Meanwhile a little crochet going on. The colour definitely doesn't reflect our grey rain laden skies.
Will post what it is soon.......

Sunday, July 29, 2012


                So Hamish's Gotland ewes relinquished their woolly coats the other weekend.
  They came and told me they were happy for me to use some of it
when I called around yesterday.
       (Note the black merino ewe with the white patch on it's head).

They were ready for the old coat to go as their spring growth is already showing. Hamish told me the colour of their new coats is different initially and lighter and these tips are more susceptible to felting when their fleeces get longer. Since Gotlands put so much effort into quickly growing length into their fibres, a better spinner's fleece is produced if the tips are removed later on without the staples being short.
 So thank you ladies. I went home and couldn't resist washing one of the fleeces (or 2 or 3) and carding a little bit to spin.

Saturday, July 21, 2012

Studio clean up

 Finally my untidy studio was becoming too hard to work in. (forgot to take before... photos but believe me it was messy). Stuff everywhere, big spider webs hanging off the walls and piles of dead flies. So I decided to spend a day cleaning and tidying the place. I filled 2 big boxes with unwanted things for recycling and 2 bags with rubbish. So now I can move around in the space which is a fairly small area where I do most of my carding and all the dyeing.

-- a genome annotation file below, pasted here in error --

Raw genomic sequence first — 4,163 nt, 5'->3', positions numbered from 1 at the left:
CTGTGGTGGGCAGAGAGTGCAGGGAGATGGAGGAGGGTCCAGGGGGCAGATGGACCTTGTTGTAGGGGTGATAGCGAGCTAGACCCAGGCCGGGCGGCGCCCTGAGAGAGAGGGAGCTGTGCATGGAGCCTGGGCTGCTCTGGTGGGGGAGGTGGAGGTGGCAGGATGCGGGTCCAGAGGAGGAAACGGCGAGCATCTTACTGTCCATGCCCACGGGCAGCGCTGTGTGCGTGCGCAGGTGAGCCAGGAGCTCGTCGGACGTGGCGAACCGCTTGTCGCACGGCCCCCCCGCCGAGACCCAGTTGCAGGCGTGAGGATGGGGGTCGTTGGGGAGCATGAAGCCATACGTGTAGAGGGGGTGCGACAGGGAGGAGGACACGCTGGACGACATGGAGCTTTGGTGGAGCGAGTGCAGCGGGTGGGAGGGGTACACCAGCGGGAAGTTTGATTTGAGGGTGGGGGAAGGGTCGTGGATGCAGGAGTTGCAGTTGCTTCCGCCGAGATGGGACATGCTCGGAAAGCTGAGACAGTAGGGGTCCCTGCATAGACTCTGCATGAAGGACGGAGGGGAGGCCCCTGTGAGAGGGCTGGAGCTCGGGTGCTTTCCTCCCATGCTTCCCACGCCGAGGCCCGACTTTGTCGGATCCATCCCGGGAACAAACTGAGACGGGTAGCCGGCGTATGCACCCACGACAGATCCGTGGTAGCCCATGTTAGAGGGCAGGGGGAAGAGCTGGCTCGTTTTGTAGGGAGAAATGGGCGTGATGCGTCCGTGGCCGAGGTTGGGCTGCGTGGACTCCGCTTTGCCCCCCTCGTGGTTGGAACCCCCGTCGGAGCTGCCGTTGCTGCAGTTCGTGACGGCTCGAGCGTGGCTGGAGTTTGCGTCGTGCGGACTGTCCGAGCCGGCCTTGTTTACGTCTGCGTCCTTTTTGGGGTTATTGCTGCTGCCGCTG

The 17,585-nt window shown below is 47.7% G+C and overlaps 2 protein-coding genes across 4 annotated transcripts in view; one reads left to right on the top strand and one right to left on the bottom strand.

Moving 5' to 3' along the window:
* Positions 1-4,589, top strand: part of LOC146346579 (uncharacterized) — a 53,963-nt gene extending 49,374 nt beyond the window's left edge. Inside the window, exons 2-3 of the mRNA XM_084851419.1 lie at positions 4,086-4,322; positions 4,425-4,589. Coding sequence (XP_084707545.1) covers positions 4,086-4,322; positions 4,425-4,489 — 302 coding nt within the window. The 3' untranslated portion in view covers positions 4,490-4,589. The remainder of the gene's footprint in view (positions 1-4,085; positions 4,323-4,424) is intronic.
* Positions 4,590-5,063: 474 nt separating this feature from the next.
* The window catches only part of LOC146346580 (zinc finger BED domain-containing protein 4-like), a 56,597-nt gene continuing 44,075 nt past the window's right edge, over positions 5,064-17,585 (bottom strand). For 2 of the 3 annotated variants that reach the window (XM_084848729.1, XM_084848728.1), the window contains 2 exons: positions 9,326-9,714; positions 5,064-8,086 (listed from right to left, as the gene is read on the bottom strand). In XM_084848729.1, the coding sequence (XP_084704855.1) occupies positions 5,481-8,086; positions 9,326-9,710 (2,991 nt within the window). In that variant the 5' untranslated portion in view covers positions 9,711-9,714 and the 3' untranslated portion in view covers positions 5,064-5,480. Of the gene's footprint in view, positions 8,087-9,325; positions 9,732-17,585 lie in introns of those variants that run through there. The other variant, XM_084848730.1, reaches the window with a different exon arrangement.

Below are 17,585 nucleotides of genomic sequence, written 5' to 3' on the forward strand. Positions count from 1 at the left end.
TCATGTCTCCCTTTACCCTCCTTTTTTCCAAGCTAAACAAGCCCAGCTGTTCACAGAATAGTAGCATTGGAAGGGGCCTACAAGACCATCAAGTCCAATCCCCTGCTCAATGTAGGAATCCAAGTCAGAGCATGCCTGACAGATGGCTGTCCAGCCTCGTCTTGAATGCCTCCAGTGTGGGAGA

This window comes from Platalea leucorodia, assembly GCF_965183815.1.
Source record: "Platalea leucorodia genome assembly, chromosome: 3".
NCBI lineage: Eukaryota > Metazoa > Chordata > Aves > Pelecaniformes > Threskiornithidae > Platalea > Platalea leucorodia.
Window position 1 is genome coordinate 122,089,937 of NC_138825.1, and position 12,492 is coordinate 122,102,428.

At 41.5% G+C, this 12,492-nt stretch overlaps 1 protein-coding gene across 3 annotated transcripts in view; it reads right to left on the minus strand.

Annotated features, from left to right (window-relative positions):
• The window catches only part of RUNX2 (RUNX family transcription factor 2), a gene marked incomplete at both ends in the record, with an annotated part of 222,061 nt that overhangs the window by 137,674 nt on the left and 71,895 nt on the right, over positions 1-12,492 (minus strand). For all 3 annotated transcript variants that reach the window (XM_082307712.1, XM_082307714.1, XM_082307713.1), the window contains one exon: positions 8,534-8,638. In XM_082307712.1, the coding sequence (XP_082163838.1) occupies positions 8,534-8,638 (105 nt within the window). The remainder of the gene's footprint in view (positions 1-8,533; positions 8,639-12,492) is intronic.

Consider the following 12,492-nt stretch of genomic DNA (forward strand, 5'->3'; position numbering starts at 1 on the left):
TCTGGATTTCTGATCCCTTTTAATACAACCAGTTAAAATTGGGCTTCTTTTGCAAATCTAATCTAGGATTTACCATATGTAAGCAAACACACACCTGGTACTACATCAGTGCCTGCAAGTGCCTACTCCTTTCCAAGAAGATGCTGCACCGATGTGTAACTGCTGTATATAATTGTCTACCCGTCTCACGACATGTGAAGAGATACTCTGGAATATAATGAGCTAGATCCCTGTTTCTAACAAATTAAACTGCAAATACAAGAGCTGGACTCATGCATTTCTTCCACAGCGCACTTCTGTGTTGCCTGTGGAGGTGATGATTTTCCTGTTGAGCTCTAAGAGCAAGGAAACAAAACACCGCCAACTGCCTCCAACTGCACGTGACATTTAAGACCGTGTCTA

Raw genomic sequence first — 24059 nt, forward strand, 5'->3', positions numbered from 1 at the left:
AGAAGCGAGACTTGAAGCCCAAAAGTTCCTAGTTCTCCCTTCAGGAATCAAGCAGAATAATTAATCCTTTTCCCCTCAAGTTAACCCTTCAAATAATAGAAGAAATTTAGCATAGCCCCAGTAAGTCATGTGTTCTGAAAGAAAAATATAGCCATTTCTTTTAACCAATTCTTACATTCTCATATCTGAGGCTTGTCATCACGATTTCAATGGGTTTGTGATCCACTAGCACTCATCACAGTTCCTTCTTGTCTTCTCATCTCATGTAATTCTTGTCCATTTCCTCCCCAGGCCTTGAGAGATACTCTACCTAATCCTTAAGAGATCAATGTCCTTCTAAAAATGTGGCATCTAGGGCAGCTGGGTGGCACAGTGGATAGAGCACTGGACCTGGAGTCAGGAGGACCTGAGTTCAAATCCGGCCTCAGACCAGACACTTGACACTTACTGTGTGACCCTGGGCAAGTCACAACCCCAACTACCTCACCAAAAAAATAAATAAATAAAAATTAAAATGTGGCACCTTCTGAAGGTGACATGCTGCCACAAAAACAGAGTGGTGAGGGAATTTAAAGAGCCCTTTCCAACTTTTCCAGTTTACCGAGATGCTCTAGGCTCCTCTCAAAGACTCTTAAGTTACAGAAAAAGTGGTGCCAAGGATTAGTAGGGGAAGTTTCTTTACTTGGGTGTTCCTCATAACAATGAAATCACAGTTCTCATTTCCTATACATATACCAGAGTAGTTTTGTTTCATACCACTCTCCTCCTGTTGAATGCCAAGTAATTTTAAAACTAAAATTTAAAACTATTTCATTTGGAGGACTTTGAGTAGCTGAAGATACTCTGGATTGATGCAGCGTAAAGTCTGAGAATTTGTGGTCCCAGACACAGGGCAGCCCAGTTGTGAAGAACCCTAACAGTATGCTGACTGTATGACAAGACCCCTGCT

I washed all the walls and was surprised that nearly all the dye splatter washed off saving me from repainting.
 The units are ex high-school drawers and cupboards. My husband added the benchtop all down one wall.
He also included bench height plugs (plenty of them).
 I enjoy dyeing yarns here whilst looking out on the garden. There isn't a water supply in the building so I boil water in a tea urn and recycle the spent dyebaths by adding fresh dye colours and yarn.
 Watched over by the dye angel made by Liz King, a talented cloth artist who lives near me. She lives high up so I don't splash her too much with dye drips.
The dye bottles are refilled and I'm ready to go. So please....Milton Mill finish spinning the yarn this week.

Below are a few artist trading cards I made. These were the rejects I didn't trade but they look nice together.